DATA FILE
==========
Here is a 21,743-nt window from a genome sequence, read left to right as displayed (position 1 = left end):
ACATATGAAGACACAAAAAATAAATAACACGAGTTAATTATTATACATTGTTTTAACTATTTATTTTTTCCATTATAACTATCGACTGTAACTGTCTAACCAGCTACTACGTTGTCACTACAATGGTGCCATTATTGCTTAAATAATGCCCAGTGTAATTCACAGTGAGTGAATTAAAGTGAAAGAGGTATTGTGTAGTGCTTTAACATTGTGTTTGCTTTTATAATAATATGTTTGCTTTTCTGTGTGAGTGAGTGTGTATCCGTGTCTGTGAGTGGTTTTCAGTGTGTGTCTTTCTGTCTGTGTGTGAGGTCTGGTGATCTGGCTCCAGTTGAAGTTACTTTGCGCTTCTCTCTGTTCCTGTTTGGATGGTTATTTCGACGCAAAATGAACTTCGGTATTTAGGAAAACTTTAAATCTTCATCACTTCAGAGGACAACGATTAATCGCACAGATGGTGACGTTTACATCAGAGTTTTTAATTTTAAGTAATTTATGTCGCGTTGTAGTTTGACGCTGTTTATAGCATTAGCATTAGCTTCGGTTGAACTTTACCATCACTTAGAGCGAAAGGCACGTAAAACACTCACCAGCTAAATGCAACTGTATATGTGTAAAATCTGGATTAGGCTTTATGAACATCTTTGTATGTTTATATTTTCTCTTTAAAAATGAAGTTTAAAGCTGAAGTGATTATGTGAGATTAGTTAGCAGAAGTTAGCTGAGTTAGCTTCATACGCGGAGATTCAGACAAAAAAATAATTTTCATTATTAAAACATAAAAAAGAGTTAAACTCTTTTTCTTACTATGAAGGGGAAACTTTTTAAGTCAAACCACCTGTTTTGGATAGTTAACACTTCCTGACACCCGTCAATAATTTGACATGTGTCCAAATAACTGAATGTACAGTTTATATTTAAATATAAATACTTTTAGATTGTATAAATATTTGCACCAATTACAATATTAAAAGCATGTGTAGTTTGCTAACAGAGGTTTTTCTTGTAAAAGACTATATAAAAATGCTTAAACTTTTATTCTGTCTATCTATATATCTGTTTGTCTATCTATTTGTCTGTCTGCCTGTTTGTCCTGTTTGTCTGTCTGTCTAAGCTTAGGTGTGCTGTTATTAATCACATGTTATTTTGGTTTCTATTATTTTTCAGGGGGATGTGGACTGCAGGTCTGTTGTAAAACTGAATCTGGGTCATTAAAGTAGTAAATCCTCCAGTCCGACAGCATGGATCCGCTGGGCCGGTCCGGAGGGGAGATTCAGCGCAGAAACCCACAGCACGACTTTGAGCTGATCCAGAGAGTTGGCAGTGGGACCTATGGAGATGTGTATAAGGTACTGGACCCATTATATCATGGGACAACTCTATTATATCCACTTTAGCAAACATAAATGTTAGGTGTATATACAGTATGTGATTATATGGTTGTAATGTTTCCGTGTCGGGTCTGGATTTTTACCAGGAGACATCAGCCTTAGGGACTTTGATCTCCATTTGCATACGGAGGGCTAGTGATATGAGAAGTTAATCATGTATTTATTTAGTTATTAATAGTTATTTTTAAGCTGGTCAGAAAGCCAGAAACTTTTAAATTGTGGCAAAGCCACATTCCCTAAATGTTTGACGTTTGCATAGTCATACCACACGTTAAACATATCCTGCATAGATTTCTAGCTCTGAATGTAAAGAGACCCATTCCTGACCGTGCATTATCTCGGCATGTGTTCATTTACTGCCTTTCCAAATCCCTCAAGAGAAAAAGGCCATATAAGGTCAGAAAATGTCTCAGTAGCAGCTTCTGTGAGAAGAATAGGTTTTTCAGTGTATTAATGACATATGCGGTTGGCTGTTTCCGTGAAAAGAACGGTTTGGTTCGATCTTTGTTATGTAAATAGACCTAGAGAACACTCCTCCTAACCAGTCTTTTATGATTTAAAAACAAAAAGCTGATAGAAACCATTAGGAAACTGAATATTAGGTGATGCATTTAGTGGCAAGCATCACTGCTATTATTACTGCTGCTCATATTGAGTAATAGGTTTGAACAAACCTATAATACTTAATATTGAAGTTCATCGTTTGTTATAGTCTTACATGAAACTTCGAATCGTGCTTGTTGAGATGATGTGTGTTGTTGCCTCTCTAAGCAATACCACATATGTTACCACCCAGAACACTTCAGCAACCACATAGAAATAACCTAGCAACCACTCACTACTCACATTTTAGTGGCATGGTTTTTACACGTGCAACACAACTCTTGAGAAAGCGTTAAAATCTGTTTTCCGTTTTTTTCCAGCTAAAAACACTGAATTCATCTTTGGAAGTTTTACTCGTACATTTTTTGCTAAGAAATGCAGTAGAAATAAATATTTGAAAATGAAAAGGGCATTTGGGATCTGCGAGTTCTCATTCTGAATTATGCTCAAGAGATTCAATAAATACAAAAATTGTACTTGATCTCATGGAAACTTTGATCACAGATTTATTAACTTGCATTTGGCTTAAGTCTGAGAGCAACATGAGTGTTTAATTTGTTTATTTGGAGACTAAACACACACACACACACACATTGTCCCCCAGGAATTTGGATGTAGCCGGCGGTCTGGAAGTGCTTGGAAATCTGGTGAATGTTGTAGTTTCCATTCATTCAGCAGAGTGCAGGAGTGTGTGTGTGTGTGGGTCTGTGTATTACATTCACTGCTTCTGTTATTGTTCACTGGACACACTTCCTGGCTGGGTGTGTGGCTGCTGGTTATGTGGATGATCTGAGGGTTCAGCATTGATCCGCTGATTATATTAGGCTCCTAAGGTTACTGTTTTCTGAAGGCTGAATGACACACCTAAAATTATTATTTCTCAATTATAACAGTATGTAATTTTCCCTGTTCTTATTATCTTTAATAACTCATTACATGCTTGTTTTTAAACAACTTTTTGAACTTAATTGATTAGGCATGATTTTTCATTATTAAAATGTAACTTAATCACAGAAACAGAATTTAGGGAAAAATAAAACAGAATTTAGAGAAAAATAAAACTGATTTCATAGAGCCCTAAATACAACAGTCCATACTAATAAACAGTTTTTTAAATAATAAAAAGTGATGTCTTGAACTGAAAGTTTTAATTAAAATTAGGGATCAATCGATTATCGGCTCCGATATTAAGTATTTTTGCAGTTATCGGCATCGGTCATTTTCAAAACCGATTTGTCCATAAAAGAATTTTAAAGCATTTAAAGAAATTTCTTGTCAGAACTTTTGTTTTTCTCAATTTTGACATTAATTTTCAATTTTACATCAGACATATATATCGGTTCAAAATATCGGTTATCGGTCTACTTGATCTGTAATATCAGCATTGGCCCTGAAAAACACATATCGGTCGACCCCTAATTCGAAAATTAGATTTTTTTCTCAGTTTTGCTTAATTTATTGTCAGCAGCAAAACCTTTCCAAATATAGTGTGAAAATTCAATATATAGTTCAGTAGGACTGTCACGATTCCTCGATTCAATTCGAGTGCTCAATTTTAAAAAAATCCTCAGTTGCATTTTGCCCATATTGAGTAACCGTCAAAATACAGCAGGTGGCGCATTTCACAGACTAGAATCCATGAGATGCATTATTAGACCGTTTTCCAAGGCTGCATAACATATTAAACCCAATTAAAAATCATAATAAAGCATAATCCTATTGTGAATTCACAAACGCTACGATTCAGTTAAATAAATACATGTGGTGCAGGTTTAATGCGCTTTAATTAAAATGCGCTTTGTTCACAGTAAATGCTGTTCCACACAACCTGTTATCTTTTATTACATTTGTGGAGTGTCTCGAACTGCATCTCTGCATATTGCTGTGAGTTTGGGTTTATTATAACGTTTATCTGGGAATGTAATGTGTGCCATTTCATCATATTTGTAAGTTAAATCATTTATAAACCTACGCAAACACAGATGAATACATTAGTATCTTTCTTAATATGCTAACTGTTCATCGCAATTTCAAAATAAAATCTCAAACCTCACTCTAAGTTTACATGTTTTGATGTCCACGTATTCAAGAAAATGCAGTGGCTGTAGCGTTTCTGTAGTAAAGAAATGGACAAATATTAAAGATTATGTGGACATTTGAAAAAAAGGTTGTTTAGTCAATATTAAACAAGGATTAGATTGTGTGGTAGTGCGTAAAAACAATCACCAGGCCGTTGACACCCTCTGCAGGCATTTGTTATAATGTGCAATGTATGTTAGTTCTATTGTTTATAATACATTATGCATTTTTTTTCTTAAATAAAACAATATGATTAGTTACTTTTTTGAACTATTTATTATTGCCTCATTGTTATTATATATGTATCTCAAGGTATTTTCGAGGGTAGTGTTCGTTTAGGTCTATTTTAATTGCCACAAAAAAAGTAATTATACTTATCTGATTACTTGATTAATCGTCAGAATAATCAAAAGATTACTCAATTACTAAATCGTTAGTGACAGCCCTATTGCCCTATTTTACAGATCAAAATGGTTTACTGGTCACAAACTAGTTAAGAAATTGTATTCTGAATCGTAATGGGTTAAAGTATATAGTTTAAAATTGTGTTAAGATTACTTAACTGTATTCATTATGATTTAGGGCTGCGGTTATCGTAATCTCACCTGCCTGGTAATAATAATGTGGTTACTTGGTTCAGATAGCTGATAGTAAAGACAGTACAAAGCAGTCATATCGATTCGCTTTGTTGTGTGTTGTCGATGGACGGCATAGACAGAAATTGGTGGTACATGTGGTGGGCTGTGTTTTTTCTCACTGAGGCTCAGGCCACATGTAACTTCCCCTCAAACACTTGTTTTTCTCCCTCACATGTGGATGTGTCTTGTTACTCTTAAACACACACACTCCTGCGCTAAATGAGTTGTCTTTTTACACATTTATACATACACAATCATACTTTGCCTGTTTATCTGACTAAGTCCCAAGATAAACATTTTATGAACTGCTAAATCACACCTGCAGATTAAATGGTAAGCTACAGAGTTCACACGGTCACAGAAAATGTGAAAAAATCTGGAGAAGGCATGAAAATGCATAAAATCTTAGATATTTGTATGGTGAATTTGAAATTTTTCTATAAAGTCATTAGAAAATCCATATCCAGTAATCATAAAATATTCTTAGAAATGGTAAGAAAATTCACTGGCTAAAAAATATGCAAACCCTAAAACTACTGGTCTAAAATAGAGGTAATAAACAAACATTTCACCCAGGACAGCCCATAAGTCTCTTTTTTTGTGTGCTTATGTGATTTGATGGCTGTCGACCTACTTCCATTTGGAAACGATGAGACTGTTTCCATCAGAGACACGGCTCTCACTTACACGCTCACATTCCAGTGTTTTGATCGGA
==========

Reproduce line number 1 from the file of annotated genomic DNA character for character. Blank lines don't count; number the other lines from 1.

Here is a 21,743-nt window from a genome sequence, read left to right as displayed (position 1 = left end):